What Are OSPF Routers and LSAs?
When a PowerConnect switch is configured to use OSPF for dynamic
routing, it is considered to be an OSPF router. OSPF routers keep track of the
state of the various links they send data to. Routers exchange OSPF link state
advertisements (LSAs) with other routers. External LSAs provide information
on static routes or routes learned from other routing protocols.
OSPF defines various router types:
Backbone routers have an interface in Area 0.
Area border routers (ABRs) have interfaces in multiple areas.
Internal routers have all their interfaces in a single OSPF area.
Autonomous system boundary routers (ASBRs) redistribute routes from
other protocols and originate external LSAs.
How Are Routes Selected?
OSPF determines the best route using the route metric and the type of the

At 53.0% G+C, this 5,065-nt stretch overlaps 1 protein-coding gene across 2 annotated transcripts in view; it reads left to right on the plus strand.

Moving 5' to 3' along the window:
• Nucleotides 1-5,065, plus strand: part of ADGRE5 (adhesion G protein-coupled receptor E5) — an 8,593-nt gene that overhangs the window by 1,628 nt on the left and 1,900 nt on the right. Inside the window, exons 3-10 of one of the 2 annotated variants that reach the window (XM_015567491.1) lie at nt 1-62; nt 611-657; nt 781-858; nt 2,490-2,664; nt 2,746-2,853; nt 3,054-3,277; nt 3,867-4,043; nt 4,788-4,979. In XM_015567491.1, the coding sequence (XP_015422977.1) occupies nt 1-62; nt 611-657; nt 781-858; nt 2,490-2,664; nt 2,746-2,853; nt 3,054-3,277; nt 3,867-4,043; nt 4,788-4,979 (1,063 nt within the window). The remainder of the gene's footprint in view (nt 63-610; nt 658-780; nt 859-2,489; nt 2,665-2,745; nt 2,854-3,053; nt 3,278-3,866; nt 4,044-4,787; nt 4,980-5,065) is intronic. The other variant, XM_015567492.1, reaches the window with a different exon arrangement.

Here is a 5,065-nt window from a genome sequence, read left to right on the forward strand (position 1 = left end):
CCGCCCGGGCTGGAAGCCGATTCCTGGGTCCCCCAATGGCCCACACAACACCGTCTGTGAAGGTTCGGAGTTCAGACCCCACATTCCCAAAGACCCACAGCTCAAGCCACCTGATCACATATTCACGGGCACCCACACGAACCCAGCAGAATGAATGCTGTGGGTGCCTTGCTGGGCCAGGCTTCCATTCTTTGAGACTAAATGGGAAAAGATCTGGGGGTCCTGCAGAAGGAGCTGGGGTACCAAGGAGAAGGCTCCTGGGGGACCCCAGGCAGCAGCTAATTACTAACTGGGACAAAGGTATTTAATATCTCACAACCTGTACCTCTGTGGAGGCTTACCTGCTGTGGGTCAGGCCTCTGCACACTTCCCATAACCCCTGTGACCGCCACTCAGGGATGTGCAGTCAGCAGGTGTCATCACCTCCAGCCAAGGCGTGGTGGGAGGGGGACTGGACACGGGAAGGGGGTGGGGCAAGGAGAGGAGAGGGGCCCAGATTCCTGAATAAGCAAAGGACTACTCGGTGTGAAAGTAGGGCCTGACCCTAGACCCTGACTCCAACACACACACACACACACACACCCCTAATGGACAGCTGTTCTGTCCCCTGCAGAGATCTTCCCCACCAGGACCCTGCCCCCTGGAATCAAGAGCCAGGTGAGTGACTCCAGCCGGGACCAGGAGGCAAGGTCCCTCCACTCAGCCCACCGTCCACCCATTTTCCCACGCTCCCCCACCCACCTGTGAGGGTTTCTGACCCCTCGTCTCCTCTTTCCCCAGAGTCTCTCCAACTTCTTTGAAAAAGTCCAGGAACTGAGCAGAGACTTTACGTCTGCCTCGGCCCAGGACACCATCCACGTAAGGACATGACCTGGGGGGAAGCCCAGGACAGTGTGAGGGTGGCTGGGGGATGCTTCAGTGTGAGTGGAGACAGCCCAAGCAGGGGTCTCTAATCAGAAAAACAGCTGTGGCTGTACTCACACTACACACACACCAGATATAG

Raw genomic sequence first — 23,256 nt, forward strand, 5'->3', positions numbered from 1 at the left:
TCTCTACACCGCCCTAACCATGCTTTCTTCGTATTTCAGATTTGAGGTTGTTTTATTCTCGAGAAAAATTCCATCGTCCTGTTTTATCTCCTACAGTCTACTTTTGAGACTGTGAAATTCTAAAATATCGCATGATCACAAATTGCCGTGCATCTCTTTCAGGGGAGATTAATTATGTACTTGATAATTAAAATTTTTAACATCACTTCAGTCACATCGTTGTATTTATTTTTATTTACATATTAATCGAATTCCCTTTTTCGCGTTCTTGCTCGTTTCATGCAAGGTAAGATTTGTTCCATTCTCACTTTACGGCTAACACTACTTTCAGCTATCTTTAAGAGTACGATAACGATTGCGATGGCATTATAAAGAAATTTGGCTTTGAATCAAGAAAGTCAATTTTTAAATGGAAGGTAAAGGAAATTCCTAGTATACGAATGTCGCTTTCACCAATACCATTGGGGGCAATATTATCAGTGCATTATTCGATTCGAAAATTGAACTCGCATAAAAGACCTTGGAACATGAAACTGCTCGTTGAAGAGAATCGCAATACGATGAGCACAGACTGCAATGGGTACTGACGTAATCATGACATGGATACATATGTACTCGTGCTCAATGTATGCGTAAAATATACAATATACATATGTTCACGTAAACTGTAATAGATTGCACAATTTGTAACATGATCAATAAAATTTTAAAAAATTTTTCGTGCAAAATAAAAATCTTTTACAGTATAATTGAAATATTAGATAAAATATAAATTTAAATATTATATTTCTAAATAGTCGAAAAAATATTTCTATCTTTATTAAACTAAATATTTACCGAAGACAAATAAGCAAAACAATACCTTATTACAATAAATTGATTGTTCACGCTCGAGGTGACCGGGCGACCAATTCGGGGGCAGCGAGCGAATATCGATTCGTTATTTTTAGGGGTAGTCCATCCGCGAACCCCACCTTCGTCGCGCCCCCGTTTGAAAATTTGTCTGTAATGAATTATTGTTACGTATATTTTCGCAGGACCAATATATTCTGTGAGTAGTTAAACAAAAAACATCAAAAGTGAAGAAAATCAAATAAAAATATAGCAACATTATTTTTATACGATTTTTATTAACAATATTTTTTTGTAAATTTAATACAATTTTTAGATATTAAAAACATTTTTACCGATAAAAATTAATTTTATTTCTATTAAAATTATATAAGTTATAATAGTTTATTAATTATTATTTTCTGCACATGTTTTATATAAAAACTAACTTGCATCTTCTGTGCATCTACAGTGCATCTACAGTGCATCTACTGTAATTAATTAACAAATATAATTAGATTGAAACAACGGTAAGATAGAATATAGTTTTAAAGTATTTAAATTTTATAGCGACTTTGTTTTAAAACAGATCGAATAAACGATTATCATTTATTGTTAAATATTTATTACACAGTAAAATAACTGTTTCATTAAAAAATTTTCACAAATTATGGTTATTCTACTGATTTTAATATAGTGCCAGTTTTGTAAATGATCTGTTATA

OSPF route. The following order is used for choosing a route if more than one
type of route exists:
1 Intra-area (the destination prefix is in the same area as the router
computing the route)
2 Inter-area (the destination is not in the same area as the router computing
3 External Type 1
4 External Type 2
How Are OSPF and OSPFv3 Different?
OSPFv3 is the Open Shortest Path First routing protocol for IPv6. It is similar
to OSPFv2 in its concept of a link state database, intra/inter area, and AS
external routes and virtual links. It differs from its IPv4 counterpart in a
number of respects. Peering is done through link-local addresses, and the
protocol is link rather than network centric; and addressing semantics have
been moved to leaf LSAs.
Configuring OSPF and OSPFv3